At the end of November, the Dow, plummeted 650 points in one day. Other American markets largely soon followed suit. This slump is generally attributed to rising concerns over what effect the Omicron variant of the coronavirus may have on the economy, but is also likely coupled with the continued rise of inflation rates, uncertainty around the supply chain crisis in the face of the holiday season, and other lingering economic factors.

It’s only natural then that serious and casual investors alike may be anxious over the value of their stock market investments. These sorts of economic cycles, and especially this current potential downturn, have more and more people looking at cryptocurrency as an alternative to ride out the financial waves. 

In fact, over the last six months, the percentage of the Gen Pop who invest in cryptocurrency (or would if they could) as a long-term growth investment has jumped from 23% to 30%, while those who invest to avoid adverse economic conditions has also risen from 9% to 16%. All other reasons show a flat or downward trajectory.  

Also of note, is the percentage of those interested in cryptocurrencies in general.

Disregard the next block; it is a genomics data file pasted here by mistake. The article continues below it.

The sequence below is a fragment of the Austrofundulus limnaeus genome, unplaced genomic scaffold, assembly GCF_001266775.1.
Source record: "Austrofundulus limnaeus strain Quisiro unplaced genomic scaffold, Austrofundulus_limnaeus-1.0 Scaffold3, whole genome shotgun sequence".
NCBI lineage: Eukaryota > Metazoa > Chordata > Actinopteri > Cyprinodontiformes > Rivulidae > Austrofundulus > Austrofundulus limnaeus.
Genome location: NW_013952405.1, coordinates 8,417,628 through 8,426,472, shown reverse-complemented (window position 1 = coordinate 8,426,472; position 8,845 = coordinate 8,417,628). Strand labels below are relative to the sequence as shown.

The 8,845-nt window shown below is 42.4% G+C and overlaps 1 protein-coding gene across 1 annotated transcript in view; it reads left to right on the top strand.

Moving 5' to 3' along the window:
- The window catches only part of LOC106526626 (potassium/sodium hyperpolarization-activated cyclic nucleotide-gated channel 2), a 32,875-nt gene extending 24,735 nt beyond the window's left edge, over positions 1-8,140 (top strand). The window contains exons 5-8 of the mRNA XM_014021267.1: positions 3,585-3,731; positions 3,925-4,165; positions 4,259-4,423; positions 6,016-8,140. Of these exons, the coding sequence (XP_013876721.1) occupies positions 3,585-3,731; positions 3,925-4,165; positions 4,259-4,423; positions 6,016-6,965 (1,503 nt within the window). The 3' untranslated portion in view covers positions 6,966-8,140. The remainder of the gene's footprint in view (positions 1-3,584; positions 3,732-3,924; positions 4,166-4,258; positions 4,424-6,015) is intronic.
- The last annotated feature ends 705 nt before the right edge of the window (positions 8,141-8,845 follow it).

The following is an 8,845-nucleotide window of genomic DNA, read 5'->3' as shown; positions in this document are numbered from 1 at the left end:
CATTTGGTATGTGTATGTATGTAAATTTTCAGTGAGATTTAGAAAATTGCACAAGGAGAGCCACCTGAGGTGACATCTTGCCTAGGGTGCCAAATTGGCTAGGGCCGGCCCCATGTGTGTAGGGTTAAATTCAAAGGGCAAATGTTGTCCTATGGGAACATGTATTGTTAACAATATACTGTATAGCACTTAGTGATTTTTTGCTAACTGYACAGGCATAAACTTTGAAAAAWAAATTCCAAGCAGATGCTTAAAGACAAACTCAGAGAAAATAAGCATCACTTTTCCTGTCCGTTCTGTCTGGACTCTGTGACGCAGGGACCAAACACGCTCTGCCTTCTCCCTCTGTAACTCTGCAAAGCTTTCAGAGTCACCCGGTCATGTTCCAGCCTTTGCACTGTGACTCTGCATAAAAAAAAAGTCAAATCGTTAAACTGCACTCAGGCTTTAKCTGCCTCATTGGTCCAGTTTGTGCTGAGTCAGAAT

Those not interested at all with blockchain tech continue to decline, from 80% in May of this year, to 68% currently. 

This general growth may all be a result of cryptocurrency’s continued mainstream acceptance and rising profile. So much so, in fact, that we see some potential investors opting for crypto over traditional stocks, when given the choice. 

And that number has only grown since CivicScience started tracking the sentiment in May of this year. 

More recently, in fact, some investors have begun selling off some of their stock assets to purchase cryptocurrency.

And when we cross this information against the kind of market observer, we see that it’s serious investors that are swapping out their assets, much more so than casual ones. 

Though that isn’t to say that investors are taking large risks with their financial assets in cryptocurrency. Among those who have sold at least some stock to buy crypto, 66% have kept the amount under a quarter of their total assets. 

However, the data shows that over one-fifth of investors have sold more than half of their stock assets in order to buy cryptocurrency – a shockingly significant number. And diving deeper into the data, we see this number is largely driven by those who very closely follow financial markets and the economy. 

Perhaps dedicated investors know something the general public doesn’t about cryptocurrency, or perhaps they are simply more risk-tolerant than their less financially focused counterparts. 

And while there was a time, about six months ago, where concerns began to rise regarding the effect statements public figures made about crypto had on its value (such as Elon Musk joking about Dogecoin in April), those worries have seemed allay as the blockchain tech continues its march towards the mainstream. 

So, while the volatility of cryptocurrency is still an issue, the technology as an asset continues to be further embraced by the investing class, implying that broad acceptance by the general population is only a short time away.